Kunst beeinflusst die Gesellschaft, indem sie Meinungen ändert, Werte vermittelt und Erfahrungen über Raum und Zeit hinweg übersetzt. Untersuchungen haben gezeigt, dass Kunst das grundlegende Selbstgefühl beeinflusst.
Europe appeared to be losing its hold on reality during the years leading up to World War I. Freud’s theories were making people question everything they knew, Einstein’s version of the world seemed more like science fiction than reality, and Karl Marx’s Communism aimed to flip the script on society. Even more radical ideas were afoot. Anarchists and nihilists inhabited the political fringe, and a new breed of artists was starting to attack the very concept of art itself; the arts were also coming apart at the seams.
An avant-garde intellectual movement that started around 1914. Although not at first an art movement, it certainly influenced art as a whole.
Dadaism was centered around dismissing traditional styles and perspectives and creating art that could be characterized as "absurd" or "irrational". The Dada artists wanted to bring attention to the chaos and destruction that war brings.
Switzerland was highly influenced by the first world war. During this time, the Swiss remained neutral but armed (just in case), and were not invaded by their warring neighbors throughout Europe.
Dadaism was formed in Zurich, Switzerland. Its artists rejected modern capitalist society. The artists of Dadaism used nonsense and protest throughout their works. Dadaist artists expressed their discontent with violence, war, and nationalism, and were close to the radical far-left. The entire point of Dadaism was to prove that anything could be art if the artist declared it to be. As a result, artists argued that if everything could be art, then nothing could be art. This ticked off a lot of artists who put tons of time into their work.
Hugo Ball, a German writer taking refuge in Switzerland during WWI, writes:
"The image of the human form is gradually disappearing from the painting of these times and all objects appear only in fragments. The next step is for poetry to decide to do away with language."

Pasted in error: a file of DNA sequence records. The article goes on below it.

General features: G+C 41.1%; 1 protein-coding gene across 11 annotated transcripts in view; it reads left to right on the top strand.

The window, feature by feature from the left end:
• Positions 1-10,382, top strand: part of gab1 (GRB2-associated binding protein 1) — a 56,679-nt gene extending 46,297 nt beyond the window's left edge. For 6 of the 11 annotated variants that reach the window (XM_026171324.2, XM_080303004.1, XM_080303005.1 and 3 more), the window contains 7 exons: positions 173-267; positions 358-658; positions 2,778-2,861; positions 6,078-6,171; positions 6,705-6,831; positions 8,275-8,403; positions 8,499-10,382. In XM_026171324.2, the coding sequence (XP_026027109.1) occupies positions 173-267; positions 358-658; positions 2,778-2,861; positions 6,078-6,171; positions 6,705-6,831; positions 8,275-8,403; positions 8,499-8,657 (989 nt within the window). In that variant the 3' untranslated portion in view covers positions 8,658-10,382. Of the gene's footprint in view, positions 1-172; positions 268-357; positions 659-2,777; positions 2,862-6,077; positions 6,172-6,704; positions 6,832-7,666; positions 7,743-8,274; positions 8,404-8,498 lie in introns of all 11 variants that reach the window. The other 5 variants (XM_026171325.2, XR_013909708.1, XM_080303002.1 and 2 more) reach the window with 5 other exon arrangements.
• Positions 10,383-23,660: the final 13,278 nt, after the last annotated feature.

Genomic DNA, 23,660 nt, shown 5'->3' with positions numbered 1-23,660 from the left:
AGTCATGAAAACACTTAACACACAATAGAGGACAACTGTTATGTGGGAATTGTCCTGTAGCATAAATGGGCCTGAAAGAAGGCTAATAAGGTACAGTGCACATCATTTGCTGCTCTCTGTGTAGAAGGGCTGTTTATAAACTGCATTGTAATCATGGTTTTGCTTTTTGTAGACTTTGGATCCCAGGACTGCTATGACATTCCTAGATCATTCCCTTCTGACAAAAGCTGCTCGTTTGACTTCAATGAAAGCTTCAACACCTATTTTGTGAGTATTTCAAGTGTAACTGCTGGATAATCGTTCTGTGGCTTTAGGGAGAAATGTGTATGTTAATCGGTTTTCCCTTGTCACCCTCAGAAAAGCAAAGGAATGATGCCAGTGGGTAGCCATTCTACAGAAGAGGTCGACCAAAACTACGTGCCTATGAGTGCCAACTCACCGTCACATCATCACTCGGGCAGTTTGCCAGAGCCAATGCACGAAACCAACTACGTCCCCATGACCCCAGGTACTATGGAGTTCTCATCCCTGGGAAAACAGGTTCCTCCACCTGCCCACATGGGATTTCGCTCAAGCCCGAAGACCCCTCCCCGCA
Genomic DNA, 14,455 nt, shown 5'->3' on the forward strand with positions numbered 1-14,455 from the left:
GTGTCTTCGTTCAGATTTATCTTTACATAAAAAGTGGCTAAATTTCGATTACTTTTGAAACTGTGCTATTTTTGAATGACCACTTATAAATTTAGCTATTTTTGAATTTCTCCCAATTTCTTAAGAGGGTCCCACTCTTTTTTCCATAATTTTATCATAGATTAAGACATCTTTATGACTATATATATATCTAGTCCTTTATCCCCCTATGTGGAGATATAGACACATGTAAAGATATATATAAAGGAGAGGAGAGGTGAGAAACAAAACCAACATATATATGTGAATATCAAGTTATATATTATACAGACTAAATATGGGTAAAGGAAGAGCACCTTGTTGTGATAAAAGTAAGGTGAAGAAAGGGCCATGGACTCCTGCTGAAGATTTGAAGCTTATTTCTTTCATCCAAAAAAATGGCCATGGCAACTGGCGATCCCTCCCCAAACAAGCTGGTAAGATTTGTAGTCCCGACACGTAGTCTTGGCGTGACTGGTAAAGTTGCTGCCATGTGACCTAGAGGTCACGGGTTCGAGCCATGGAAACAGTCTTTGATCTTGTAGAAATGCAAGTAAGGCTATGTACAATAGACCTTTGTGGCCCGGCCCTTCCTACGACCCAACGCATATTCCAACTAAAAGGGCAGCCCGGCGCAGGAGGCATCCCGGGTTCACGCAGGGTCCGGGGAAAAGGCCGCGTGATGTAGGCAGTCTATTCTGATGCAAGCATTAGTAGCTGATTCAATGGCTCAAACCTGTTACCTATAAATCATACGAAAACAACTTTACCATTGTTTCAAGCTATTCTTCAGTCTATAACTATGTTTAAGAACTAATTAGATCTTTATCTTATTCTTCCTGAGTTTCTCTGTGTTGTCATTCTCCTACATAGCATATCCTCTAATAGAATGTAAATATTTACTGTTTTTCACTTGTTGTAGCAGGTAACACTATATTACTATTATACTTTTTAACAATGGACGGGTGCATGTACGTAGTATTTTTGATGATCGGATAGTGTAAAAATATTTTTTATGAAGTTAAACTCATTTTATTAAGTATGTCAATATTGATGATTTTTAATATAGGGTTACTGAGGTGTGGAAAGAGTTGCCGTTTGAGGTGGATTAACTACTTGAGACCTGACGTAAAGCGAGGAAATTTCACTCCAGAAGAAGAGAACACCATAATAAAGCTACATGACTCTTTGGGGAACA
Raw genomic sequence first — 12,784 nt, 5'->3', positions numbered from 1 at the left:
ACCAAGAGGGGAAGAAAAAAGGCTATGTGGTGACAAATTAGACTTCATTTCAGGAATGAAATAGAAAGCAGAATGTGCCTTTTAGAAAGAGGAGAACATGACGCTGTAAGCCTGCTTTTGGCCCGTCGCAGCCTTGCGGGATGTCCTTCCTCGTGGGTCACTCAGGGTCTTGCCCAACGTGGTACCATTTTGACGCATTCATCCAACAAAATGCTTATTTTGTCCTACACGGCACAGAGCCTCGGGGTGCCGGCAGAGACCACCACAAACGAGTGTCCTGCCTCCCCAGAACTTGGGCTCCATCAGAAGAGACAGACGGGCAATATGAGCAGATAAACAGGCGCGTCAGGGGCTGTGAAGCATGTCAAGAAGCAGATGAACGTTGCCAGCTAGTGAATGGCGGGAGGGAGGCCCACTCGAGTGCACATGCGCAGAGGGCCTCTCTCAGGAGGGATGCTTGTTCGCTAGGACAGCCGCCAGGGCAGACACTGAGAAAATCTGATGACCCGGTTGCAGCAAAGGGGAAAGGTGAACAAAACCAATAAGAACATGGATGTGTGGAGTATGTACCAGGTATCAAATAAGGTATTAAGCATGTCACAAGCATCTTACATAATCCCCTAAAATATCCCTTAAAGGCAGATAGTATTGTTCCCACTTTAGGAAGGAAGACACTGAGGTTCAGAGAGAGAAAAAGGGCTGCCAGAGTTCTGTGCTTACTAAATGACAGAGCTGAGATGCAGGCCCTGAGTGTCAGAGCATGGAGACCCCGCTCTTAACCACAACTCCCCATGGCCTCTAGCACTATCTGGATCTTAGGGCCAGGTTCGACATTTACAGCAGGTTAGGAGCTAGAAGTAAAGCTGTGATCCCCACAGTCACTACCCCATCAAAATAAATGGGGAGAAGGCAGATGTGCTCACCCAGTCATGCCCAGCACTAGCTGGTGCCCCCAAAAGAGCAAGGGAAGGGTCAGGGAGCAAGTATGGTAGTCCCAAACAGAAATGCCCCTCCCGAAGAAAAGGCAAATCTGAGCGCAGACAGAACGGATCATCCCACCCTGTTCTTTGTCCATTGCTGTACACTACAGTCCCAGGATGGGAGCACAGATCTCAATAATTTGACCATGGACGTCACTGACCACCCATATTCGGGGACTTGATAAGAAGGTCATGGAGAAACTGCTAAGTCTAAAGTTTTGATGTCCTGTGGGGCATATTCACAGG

One night at Cabaret Voltaire in Zurich, Ball recited a poem that did away with language completely. The poem begins “gadji beri bimba / glandridi lauli lonni cadori.” It was utter nonsense aimed at a public that seemed all too complacent about a senseless war. Politicians everywhere proclaimed the war to be a noble cause. In Germany, politicians said the war was to defend Germany’s high culture, the French were defending their Enlightenment, and the English were fighting for their empire. Ball wanted to shock anyone, he wrote, who regarded “all this civilized carnage as a triumph of European intelligence.”
Born Thomas Neuwirth, this Austrian singer, recording artist, and drag queen is known for his stage persona Conchita Wurst (or simply Conchita).
Conchita wurde nach dem Gewinn des Eurovision Song Contest im Jahr 2014 international bekannt. Eurovision ist ein jährlicher internationaler Songwettbewerb. Es werden Teilnehmer aus ganz Europa vorgestellt. Jedes teilnehmende Land reicht ein originales Lied ein, das im Live-Fernsehen und -Radio aufgeführt werden soll, und die konkurrierenden Länder geben dann Stimmen für die Lieder der anderen Länder ab, um den Gewinner zu ermitteln.
With Conchita's win in the 2014 Eurovision contest, she was invited to the European Parliament in Brussels where she used her platform to spread a message of tolerance.
The Greens vice president of the European Parliament, Ulrike Lunacek, along with three other parties, invited her to perform. "We have many crises in the world and, of course, Parliament also takes care of refugees and other important things, but I think that Conchita Wurst's message is also important," said Lunacek, who also comes from Austria and has lived openly as a lesbian for 20 years. Lunacek added that in the EU there are still too many prejudices against sexual minorities 🏳️🌈
"I will give everything I have to support those who want that [tolerance and respect]" Wurst said in a formal press conference in Parliament before the event. "Sex, color, and background should no longer play a role."
Conchita's win was the first victory for Austria in the competition in almost 50 years, but it was also a victory for all of Europe Her performance was a direct act of freedom of sexual orientation and against homophobia 🏳️🌈. Being different and looking different—these are traditional ingredients for success in Eurovision. But this time it was about more. Conchita Wurst's song asked the question: How open is European society? The vote gave everyone watching at home and around the world the answer: more open than many think.